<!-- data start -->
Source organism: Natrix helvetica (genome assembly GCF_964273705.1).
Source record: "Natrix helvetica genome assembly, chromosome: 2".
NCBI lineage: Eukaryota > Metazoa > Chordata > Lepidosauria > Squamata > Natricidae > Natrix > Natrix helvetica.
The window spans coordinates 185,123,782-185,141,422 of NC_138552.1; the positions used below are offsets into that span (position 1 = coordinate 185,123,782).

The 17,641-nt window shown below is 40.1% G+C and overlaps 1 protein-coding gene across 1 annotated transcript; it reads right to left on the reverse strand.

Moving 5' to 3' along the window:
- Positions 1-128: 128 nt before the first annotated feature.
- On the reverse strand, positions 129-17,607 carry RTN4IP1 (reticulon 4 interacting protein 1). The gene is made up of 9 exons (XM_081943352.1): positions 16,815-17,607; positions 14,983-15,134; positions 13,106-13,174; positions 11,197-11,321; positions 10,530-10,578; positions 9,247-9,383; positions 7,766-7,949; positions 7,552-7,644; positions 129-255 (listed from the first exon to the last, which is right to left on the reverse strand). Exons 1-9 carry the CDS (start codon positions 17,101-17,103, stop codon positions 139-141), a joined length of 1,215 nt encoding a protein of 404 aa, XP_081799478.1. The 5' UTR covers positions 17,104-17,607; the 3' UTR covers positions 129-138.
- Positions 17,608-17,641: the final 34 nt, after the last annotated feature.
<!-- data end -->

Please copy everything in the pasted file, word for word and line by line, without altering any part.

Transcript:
Source organism: Natrix helvetica (genome assembly GCF_964273705.1).
Source record: "Natrix helvetica genome assembly, chromosome: 2".
NCBI lineage: Eukaryota > Metazoa > Chordata > Lepidosauria > Squamata > Natricidae > Natrix > Natrix helvetica.
The window spans coordinates 185,123,782-185,141,422 of NC_138552.1; the positions used below are offsets into that span (position 1 = coordinate 185,123,782).

The 17,641-nt window shown below is 40.1% G+C and overlaps 1 protein-coding gene across 1 annotated transcript; it reads right to left on the reverse strand.

Moving 5' to 3' along the window:
- Positions 1-128: 128 nt before the first annotated feature.
- On the reverse strand, positions 129-17,607 carry RTN4IP1 (reticulon 4 interacting protein 1). The gene is made up of 9 exons (XM_081943352.1): positions 16,815-17,607; positions 14,983-15,134; positions 13,106-13,174; positions 11,197-11,321; positions 10,530-10,578; positions 9,247-9,383; positions 7,766-7,949; positions 7,552-7,644; positions 129-255 (listed from the first exon to the last, which is right to left on the reverse strand). Exons 1-9 carry the CDS (start codon positions 17,101-17,103, stop codon positions 139-141), a joined length of 1,215 nt encoding a protein of 404 aa, XP_081799478.1. The 5' UTR covers positions 17,104-17,607; the 3' UTR covers positions 129-138.
- Positions 17,608-17,641: the final 34 nt, after the last annotated feature.